The invention is of especial benefit in the processing of discolored gray kaolin clay by flotation of colored impurities to improve the brightness of the clay. Following is a summary of advantages of using ozone to oxidize a dispersed aqueous slip of discolored gray kaolin clay prior to flotation concentration of colored impurities as compared to the prior art use of oxidizing agents such as potassium permanganate and hydrogen peroxide:
(1) Ozone is substantially insoluble in water and unused ozone passes out of the slip. Residual ozone is not present to attack fatty acid collector, as would the other reagents.
(2) The oxidation with ozone in the dispersed alkaline medium is much faster than when potassium permanganate or hydrogen peroxide is used.
(3) The dispersed state or condition of the clap slip is not affected by the oxidation treatment as it would be with potassium permanganate.
DESCRIPTION The invention is generally applicable to any process in which constituents in gray impure sedimentary kaolin clay are oxidized before an aqueous pulp of the clay is agitated with an aliphatically unsaturated fatty acid (or soap) reagent which selectively coats titaniferous colored impurities in the clay pulp, the reagent being one which would be rendered ineffective as a result of oxidation. The coated impurities in the reagentized clay pulp are removed as a float product from the dispersed clay in the pulp. An example of such process is the froth flotation process described in US. 3,353,668 to James B. Duke.
Flotation treatments encompass froth flotation, dissolved air flotation, agglomeration flotation, etc.
In putting the invention into practice, ozone gas is incorporated in the form of finely divided gas bubbles in an aqueous ore pulp. Various means may be employed to disperse the gas in the aqueous phase. Since ozone is low in solubility and density, it is generall desirable to incorporate the gas near the bottom of the pump by a suitable gas disperser. One suitable method is described in a copending US. patent application, Ser. No. 690,423, filed Dec. 14, 1967 by Tom A. Cecil et al.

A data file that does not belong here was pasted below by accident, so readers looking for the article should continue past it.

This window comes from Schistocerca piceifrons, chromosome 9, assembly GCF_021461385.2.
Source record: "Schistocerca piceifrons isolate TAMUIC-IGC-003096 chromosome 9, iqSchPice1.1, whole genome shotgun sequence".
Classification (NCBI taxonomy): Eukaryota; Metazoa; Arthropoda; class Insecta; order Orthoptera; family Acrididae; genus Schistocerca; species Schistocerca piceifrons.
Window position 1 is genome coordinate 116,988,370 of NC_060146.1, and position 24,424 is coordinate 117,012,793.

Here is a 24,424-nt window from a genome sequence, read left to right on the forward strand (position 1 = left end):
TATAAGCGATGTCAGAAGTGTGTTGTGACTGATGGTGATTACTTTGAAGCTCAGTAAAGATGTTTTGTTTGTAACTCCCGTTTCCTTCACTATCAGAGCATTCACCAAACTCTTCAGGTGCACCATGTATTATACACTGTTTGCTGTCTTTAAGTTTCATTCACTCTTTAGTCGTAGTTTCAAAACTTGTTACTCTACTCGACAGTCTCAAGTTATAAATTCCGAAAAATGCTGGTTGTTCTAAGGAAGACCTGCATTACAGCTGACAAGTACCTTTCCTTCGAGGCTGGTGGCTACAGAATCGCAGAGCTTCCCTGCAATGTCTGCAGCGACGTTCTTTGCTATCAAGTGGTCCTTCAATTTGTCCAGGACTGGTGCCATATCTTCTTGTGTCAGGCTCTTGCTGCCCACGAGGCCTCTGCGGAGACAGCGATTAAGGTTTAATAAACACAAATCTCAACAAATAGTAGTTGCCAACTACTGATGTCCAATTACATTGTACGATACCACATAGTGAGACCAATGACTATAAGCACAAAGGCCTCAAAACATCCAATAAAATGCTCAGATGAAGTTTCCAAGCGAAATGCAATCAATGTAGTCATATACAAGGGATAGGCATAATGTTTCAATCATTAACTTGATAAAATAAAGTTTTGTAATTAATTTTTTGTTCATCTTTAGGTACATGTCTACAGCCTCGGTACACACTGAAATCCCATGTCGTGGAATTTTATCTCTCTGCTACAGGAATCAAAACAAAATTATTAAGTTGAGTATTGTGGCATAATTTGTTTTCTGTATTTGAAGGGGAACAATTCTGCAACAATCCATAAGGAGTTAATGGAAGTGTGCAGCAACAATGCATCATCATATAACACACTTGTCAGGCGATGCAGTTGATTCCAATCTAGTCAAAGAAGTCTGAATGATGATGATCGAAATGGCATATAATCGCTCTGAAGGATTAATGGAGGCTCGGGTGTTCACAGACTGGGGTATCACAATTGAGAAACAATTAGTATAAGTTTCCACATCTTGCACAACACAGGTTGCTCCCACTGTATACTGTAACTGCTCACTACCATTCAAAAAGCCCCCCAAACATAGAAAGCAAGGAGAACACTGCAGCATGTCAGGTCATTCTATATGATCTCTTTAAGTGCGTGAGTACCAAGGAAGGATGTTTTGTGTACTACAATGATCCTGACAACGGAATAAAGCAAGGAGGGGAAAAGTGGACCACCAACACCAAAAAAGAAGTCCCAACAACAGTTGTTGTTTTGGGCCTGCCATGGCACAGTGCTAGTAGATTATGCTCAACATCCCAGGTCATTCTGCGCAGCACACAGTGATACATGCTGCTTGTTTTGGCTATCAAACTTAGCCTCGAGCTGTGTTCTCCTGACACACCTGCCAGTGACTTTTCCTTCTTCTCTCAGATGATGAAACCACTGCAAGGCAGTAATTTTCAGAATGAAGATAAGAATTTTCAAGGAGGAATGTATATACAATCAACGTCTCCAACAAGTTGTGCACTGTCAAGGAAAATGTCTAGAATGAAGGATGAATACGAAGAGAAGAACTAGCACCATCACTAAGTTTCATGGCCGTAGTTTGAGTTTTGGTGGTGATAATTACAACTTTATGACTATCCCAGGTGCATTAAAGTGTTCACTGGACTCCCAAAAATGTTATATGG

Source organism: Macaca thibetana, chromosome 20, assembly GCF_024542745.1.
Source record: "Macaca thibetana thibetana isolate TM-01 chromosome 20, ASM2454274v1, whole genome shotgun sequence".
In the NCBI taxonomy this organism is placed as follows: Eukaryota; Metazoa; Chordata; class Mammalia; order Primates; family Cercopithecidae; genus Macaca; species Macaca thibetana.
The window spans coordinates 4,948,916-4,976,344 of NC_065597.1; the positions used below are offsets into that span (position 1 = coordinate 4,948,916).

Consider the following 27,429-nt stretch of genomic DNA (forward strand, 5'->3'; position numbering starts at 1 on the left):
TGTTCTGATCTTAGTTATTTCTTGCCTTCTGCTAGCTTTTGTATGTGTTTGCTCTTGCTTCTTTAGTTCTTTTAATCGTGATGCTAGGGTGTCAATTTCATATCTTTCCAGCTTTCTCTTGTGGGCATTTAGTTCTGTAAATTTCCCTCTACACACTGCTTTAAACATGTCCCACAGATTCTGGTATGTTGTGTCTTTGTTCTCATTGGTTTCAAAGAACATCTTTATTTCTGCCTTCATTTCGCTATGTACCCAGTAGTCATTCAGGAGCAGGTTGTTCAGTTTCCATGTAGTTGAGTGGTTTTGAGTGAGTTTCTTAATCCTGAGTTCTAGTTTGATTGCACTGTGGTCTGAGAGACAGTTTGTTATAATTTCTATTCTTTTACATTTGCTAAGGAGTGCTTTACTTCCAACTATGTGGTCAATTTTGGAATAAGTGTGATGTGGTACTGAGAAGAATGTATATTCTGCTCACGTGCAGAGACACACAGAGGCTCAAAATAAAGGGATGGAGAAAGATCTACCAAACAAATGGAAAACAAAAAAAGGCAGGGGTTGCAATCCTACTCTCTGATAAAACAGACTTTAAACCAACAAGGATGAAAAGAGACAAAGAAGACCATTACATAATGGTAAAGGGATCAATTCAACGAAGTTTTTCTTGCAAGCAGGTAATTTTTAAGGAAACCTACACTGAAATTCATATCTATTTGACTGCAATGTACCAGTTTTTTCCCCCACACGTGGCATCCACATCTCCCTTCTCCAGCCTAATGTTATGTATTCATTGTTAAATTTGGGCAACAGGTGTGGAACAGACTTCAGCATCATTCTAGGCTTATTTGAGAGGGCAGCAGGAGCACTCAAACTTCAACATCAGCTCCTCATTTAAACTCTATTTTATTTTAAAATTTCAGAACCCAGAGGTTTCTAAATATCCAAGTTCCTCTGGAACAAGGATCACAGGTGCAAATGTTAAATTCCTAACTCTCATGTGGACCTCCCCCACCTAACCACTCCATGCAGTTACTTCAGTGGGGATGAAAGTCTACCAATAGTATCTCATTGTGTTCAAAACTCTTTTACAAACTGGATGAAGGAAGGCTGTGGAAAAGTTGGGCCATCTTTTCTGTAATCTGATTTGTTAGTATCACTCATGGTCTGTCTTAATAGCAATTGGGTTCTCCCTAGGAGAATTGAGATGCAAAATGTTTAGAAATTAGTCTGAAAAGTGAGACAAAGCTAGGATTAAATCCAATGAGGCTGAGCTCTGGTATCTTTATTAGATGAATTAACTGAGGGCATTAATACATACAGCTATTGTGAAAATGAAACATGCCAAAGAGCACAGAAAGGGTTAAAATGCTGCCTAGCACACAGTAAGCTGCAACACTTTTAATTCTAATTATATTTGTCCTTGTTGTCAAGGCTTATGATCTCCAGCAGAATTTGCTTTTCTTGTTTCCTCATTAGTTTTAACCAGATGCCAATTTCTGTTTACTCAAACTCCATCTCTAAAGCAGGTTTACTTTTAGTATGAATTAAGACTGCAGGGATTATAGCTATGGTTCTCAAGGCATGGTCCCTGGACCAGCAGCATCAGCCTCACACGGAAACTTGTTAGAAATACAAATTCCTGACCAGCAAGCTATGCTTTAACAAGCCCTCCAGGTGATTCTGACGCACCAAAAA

The quantity of ozone employed varies with the ore being treated and with the efficiency with which the ozone is utilized, especially the efliciency of the gas-solid contact during the oxidation treatment. In most cases ozone is employed in amount with the range of 1 to 20#/ton of ore being treated.
The ore pulps may vary widely in pH, varying from distinctly acidic, e.g., pH of 2.5, to strongly basic, e.g., pH of 11.
Ozone treatment is eminently effective in the presence of sodium silicate and thus may be employed in the treatment of mildly basic slimed ore pulps in which sodium silicate has been employed as a dispersant in the preparation of that pulp for flotation or other treatment.
Ozone oxidizes very rapidly in aqueous media and the oxidation treatment may be almost instantaneous in some cases. In most instances it will sufiice to bubble the dispersed gas into the pulp for a time within the range of 5 to 30 minutes. In some cases, longer contact periods, e.g., 2 to 3 hours, may be required. Substantially immediately after oxidizable material in the pulp has been oxidized, any excess ozone rapidly passes out of the pulp and is discharged into the atmosphere.